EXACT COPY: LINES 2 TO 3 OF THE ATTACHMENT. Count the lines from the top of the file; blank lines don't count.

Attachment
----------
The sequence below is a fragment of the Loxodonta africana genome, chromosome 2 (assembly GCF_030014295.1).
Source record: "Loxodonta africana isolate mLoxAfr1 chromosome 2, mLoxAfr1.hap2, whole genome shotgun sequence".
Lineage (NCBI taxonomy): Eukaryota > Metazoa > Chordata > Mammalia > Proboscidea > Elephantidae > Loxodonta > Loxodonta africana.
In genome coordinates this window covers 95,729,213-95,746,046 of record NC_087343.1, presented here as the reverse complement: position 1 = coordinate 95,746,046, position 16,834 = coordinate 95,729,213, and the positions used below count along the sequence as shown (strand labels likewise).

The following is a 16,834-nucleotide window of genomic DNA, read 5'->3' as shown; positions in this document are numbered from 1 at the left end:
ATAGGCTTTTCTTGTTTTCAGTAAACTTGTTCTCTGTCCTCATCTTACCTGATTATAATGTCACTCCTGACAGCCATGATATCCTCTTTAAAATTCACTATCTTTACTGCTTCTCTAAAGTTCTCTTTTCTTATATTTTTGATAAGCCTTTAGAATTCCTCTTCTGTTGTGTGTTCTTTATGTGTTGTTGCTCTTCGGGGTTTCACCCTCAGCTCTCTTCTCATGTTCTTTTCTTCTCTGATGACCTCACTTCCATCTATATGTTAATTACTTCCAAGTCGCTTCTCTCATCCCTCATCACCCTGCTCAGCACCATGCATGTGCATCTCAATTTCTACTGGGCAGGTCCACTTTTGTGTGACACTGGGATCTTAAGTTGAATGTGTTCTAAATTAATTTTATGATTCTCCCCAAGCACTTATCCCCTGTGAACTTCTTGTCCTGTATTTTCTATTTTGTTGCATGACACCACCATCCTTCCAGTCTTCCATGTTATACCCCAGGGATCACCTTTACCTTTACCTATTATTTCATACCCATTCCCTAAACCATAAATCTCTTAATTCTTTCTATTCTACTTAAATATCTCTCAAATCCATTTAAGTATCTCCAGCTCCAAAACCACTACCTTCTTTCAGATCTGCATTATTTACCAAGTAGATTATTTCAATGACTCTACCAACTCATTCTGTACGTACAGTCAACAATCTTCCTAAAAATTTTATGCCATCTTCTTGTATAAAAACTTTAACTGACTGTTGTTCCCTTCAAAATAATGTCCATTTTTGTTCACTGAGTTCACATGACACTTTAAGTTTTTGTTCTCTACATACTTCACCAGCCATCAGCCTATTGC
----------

Source record: "Loxodonta africana isolate mLoxAfr1 chromosome 2, mLoxAfr1.hap2, whole genome shotgun sequence".
Lineage (NCBI taxonomy): Eukaryota > Metazoa > Chordata > Mammalia > Proboscidea > Elephantidae > Loxodonta > Loxodonta africana.